While watching a football game on TV with her daughter, alumna Dr. Jennifer Geddes-McAlister (BSc ’05, MSc ’07) was asked why there were no women among the panel of commentators.
At the time, she explained to her nine-year-old that the broadcasters were all former football players, and the sport is built around men. Geddes-McAlister drew from that conversation for inspirational words in recognition of the International Day of Women and Girls in Science.
“If you don’t see yourself represented in a certain position, or career, or in a task, be that person. You could be the first one to make that difference, and then you’re the one the next generation will look up to,” she says of her message.
Geddes-McAlister, who was inducted into the University of Lethbridge Alumni Honour Society this past year, would have to be considered a role model for her academic achievements alone. After receiving her bachelor’s and master’s in biological sciences at ULethbridge, she would go on to earn a PhD in microbiology and immunology before joining the University of Guelph as a professor of molecular and cellular biology and Canada Research Chair.
Not only has Geddes-McAlister worked tirelessly to become a leading-edge researcher of fungal diseases, but she is also a passionate advocate of equity, diversity and inclusion within the science community. The founder of Moms in Proteomics, which recognizes the unique needs of mothers in science, technology, engineering and mathematics (STEM), she’s also a mentor with Females in Mass Spectrometry, is involved in several other initiatives to support women in science, and is writing a book on the subject matter.
Geddes-McAlister’s earliest inspiration came from her mother, a single mom who went back to school and taught her children the value of hard work and the importance of pursuing whatever interested them. Her early affinity for science and its linear approach was bolstered by a male elementary school teacher who was also a strong proponent of students – regardless of their gender – cultivating their passions.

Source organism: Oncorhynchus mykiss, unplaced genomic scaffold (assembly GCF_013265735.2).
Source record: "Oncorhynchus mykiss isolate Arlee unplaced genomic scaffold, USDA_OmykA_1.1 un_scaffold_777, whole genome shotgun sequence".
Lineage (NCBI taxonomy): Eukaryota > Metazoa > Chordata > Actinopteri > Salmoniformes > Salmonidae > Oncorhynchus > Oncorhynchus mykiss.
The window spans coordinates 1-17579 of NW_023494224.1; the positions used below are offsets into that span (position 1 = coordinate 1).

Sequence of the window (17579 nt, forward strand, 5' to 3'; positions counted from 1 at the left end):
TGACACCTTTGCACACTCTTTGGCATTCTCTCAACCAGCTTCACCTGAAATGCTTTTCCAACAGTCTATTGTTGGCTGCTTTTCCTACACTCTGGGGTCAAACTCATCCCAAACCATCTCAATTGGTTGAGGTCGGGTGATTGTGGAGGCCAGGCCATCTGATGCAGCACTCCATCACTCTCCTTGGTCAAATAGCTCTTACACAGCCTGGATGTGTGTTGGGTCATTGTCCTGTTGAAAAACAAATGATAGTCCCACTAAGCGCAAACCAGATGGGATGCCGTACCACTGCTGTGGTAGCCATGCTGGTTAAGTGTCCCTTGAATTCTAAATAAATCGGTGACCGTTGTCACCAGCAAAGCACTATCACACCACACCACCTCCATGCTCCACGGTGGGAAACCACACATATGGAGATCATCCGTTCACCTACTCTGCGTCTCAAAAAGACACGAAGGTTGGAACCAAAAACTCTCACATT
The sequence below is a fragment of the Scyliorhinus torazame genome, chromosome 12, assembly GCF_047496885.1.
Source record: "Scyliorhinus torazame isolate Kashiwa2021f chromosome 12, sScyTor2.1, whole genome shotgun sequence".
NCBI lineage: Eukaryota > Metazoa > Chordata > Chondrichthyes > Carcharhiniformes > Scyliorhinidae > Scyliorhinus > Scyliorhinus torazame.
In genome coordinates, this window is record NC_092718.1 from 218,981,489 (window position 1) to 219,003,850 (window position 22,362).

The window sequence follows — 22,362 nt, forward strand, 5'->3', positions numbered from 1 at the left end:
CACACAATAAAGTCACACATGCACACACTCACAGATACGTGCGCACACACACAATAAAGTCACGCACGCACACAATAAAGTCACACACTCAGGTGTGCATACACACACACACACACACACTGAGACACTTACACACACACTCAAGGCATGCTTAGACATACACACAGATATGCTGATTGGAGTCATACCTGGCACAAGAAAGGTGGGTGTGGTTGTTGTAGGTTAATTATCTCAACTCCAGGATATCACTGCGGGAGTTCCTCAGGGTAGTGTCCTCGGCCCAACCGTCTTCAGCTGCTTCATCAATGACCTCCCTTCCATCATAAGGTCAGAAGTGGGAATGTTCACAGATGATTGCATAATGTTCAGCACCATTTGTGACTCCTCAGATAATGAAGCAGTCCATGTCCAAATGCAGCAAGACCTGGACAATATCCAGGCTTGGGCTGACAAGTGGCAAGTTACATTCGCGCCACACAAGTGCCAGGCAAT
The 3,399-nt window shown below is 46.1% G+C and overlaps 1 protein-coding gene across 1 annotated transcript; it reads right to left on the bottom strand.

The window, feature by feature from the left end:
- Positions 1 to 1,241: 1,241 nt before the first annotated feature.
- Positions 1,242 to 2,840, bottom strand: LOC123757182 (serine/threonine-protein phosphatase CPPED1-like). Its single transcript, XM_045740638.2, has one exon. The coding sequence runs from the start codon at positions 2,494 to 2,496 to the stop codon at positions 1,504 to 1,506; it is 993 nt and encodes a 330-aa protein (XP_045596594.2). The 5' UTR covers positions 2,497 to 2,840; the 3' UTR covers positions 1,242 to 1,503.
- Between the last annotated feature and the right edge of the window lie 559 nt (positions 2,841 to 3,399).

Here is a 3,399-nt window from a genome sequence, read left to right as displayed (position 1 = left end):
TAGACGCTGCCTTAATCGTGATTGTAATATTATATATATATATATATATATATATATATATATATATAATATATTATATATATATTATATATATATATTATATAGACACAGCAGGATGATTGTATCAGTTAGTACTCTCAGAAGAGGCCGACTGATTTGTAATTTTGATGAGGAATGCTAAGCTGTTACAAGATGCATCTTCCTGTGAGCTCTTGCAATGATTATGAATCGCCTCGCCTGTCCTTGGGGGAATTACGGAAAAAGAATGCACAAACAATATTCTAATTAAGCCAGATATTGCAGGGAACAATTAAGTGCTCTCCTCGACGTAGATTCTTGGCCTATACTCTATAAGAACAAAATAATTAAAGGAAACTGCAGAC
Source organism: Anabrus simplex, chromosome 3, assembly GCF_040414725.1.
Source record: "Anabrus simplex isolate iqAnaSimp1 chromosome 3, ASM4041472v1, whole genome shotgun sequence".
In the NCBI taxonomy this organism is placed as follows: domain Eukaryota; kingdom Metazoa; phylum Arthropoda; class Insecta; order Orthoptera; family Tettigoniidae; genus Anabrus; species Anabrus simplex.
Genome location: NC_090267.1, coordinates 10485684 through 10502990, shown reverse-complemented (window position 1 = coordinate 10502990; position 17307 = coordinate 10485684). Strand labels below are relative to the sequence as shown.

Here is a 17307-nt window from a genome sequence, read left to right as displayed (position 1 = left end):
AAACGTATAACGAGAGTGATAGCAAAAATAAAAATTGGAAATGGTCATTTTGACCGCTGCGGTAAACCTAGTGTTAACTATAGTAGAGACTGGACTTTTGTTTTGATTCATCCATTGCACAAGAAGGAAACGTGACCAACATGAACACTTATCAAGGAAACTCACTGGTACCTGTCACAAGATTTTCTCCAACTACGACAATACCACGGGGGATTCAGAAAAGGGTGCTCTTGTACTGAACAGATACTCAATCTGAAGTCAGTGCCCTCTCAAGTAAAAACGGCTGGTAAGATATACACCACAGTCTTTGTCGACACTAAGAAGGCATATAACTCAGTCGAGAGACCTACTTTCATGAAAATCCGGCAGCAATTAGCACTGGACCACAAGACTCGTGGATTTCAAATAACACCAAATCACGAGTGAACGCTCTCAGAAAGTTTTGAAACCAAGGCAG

Growing up she became aware of societal expectations that girls pursue female-dominated careers, like teaching or nursing, but didn’t perceive any intentional barriers placed in her way. Geddes-McAlister did note her classmates in university science courses were predominantly male, and as such, it may have been intimidating for some female students to speak up in class.
“I think, as a woman in science, you need to be very confident and assertive. And those traits may not always come natural to everybody,” she says.
Most of her university professors were also male, although Geddes-McAlister does recall female role models, whether they were professors or students leading research work.
“I really only appreciated it in hindsight though, which is a good thing,” she says. “It was almost like I knew I could do what I wanted, regardless of whether I saw it or not.”
Studies have shown that women in science have for years faced disparities in funding rates and opportunities when compared to their male counterparts. While Geddes-McAlister believes there is positive movement in the area of gender balance, she says there are still career challenges as well as demands on time and energy that are unique to women.
When she founded Moms in Proteomics in 2021, the goal was to recognize women working in a male-dominated field of research. Geddes-McAlister knew there were amazing female researchers whose work wasn’t getting the attention it deserved. The network has since grown to 175 members in 15 countries and includes not only mothers, but also university students curious on how to balance personal and professional lives, as well as industry partners looking for the best way to support employees.
Geddes-McAlister is heartened to see greater recognition provided to female researchers, and a greater focus on equity, diversity and inclusion in the workplace. On a personal note, she’s pleased there’s an even split between male and female graduate students working in her lab.
There’s more work to do, however, and Geddes-McAlister says it all comes down to providing women in science with opportunities. When considering a candidate for a particular position, or for a speaking engagement or some other opportunity, she’d like to see less barriers for those scientists with children.
“I find that sometimes I get that from people who will say, ‘Oh, you’re so busy, I didn’t want to bother you.’ And I think, yes, but it should be up to me to decide if I’m too busy for that,” she says.
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